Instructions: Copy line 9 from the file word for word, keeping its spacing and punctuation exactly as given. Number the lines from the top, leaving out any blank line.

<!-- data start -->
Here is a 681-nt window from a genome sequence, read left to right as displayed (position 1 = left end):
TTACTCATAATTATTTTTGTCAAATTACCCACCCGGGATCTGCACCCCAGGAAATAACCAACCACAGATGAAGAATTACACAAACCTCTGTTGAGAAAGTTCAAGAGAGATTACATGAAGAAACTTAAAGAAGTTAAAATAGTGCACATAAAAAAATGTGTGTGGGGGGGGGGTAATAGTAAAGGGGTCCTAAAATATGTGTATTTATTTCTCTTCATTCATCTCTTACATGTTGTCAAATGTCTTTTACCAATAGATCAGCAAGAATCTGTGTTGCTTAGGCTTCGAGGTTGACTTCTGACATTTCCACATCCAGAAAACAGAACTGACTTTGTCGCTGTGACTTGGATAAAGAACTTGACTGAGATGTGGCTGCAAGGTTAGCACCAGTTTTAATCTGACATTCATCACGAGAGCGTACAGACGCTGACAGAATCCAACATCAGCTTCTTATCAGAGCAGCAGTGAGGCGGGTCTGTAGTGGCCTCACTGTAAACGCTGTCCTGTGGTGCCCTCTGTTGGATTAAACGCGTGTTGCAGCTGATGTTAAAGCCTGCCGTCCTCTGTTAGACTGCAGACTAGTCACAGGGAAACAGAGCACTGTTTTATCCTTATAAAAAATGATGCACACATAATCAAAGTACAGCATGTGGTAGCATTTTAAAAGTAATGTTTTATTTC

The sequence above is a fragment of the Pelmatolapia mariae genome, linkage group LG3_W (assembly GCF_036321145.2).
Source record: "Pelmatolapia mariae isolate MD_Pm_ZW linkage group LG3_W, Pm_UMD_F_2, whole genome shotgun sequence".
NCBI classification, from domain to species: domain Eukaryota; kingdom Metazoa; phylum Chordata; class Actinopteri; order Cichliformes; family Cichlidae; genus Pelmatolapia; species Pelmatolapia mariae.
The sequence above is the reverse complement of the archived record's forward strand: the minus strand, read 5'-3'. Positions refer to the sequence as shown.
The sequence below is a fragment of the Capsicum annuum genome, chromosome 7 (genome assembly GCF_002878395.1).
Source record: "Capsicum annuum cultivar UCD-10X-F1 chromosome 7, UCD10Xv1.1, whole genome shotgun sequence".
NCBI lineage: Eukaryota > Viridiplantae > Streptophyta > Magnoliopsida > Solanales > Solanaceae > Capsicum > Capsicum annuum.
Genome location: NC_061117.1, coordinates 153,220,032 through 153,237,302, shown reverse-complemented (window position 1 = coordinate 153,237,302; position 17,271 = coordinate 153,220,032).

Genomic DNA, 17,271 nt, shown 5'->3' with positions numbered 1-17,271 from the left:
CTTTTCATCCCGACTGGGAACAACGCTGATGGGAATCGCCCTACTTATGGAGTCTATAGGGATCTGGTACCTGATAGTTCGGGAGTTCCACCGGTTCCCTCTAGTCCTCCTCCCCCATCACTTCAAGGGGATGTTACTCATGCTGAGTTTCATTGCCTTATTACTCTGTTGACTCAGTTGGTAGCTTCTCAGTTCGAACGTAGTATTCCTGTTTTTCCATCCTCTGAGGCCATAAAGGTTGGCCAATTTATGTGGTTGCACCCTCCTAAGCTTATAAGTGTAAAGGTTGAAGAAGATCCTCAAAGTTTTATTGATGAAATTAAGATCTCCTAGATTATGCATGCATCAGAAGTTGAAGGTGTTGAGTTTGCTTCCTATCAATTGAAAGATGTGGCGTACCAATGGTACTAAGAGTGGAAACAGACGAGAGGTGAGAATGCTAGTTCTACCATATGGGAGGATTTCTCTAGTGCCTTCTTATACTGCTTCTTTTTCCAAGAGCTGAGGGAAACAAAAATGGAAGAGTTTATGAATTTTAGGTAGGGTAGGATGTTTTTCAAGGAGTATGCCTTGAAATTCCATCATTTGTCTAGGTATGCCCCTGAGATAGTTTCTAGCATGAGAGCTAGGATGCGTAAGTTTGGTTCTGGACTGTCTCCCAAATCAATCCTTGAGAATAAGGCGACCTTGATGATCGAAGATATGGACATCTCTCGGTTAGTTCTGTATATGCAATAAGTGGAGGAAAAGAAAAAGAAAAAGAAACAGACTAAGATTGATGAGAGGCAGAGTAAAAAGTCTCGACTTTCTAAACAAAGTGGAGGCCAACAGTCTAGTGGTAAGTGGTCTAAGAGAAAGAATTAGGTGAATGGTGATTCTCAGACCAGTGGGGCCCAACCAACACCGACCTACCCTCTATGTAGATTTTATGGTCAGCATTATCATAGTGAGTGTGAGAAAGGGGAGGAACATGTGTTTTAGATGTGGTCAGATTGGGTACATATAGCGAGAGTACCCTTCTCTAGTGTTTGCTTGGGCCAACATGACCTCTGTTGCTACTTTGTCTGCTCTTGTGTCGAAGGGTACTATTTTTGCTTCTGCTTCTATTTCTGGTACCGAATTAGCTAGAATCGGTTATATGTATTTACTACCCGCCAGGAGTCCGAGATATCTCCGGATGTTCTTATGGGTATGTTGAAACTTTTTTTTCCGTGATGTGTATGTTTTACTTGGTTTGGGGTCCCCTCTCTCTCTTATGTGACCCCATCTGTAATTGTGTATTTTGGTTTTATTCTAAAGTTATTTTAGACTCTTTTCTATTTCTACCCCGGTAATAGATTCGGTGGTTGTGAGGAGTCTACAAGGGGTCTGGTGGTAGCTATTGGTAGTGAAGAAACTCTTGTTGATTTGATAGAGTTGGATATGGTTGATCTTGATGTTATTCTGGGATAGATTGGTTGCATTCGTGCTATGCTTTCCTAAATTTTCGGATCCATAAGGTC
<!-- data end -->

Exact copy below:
NCBI lineage: Eukaryota > Viridiplantae > Streptophyta > Magnoliopsida > Solanales > Solanaceae > Capsicum > Capsicum annuum.